Electricity to heat technologies with salt storage for use in industry and PV CSP hybrid power plants

Project duration: May 2018 – July 2021

The industrial sector accounts for about 30 % of the final energy demand of the Federal Republic of Germany. Of this, about 66 % is used for the generation of process heat, often resulting in large amounts of waste heat. With a new innovative technology - a high-temperature heat pump in combination with a salt storage tank - waste heat is brought to a temperature of over 500 °C and stored. The discharge of the storage tank takes place depending on the demand. As a reference to the electricity-to-heat technology under investigation, a commercial resistance heater is used to generate heat, which is also temporarily stored in a molten salt storage. In this way, both technologies make it possible to use surplus electricity from renewable energies and ensure grid stability.
In the SWS project, it was demonstrated that P2H systems combined with molten salt storage can be used advantageously for waste heat utilization, reduction of fuel demand and grid stabilization at the industrial site NRW. This main objective was achieved in the project, among other things, on the basis of a market study and by simulating real and theoretical application cases.
As part of a market study for the NRW location, potential industrial companies that could benefit from these systems were first identified. Subsequently, the use of P2H systems with molten salt storage and the combination with waste heat recovery strategies was simulated for selected industrial companies and industrial processes and the economic efficiency as well as the fuel savings were calculated for these cases.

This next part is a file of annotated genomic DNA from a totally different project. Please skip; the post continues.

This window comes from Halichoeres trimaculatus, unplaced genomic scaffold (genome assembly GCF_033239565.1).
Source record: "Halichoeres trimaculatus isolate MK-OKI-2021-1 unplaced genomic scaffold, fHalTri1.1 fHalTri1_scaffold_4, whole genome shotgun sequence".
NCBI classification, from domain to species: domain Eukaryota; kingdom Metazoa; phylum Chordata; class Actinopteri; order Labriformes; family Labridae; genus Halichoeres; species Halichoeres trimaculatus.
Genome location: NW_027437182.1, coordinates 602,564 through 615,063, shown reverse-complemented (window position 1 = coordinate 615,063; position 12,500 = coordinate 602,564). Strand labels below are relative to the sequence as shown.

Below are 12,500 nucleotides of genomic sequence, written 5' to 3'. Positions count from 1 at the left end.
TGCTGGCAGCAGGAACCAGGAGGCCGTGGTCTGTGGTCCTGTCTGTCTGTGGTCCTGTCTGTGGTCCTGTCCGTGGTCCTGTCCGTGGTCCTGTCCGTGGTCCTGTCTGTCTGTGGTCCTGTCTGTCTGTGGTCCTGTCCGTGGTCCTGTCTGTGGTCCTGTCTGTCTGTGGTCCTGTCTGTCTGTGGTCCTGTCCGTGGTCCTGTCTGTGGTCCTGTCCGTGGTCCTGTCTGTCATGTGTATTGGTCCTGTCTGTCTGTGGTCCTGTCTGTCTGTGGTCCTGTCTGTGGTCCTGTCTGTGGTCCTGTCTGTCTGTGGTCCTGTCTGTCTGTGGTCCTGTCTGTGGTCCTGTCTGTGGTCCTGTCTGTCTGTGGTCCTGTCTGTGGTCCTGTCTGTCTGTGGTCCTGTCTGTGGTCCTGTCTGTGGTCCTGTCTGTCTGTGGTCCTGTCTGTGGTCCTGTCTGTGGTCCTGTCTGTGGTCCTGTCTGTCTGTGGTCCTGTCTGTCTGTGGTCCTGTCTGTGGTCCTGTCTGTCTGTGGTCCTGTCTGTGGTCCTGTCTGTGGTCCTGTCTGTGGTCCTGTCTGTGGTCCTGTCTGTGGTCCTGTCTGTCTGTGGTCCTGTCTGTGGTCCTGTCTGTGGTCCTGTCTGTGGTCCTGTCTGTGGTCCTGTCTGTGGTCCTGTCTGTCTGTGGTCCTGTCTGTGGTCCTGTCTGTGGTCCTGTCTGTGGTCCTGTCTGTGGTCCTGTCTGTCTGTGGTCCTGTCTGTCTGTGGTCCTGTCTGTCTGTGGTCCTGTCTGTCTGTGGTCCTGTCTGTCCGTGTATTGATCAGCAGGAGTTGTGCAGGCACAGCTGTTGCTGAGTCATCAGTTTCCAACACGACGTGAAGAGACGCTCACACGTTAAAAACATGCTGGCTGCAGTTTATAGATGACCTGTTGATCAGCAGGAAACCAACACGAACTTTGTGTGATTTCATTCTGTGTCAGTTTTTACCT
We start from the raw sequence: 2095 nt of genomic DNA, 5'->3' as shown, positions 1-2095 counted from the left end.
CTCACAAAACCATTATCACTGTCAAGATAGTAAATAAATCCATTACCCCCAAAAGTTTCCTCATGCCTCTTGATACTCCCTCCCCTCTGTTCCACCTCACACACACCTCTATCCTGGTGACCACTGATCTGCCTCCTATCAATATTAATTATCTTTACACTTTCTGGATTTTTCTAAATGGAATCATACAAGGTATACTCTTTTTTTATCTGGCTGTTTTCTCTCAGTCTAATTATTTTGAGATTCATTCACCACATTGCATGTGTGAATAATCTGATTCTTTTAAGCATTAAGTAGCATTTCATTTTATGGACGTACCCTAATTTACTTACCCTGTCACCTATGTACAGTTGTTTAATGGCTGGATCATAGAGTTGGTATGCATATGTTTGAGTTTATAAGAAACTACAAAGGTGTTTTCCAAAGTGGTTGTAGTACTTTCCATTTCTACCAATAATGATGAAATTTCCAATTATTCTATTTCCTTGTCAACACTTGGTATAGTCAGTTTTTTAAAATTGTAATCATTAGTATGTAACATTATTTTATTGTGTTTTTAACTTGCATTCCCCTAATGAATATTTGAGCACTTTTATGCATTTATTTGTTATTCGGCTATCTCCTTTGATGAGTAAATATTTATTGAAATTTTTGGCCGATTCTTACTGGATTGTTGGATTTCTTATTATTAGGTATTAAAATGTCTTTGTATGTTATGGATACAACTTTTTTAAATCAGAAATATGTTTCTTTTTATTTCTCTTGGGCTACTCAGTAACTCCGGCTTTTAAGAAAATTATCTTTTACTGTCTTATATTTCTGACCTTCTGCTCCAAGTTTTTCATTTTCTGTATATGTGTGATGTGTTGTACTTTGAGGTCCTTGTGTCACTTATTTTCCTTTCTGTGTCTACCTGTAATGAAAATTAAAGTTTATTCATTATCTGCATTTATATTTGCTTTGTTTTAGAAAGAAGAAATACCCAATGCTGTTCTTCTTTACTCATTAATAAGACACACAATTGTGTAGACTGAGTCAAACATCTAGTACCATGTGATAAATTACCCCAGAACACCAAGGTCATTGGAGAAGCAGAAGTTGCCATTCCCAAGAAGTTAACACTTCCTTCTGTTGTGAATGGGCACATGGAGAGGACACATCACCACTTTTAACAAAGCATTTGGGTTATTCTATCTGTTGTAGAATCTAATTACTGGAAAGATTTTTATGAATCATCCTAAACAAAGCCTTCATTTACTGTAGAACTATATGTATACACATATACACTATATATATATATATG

Furthermore, it was demonstrated that a thermodynamically coupled PV-CSP hybrid power plant with P2H system can be economically viable, thus contributing to an accelerated implementation of CSP technology. A favored circuit design for each P2H unit was developed and verified by simulations.
High-temperature heat pumps for medium- and high-temperature applications are not commercially available, but show economic and environmental potential. The project determined that the working fluids of air, nitrogen, and argon in a Joule cycle have very high potential for use in such systems.
The economic analysis showed that the high-temperature heat pump systems investigated in this project are only competitive with electric resistance heaters if the specific investment costs of the high-temperature heat pumps are not significantly higher than the investment costs for electric resistance heaters (by a factor of 2 to 2.5 at most).

Project partners:
- Solar Institut Jülich of FH Aachen
- German Aerospace Center e. V.
With funding by the Ministry of Economic Affairs, Innovation, Digitization and Energy of North Rhine-Westphalia using ERDF funds.

German Aerospace Center e. V. Solar Institut Jülich of FH Aachen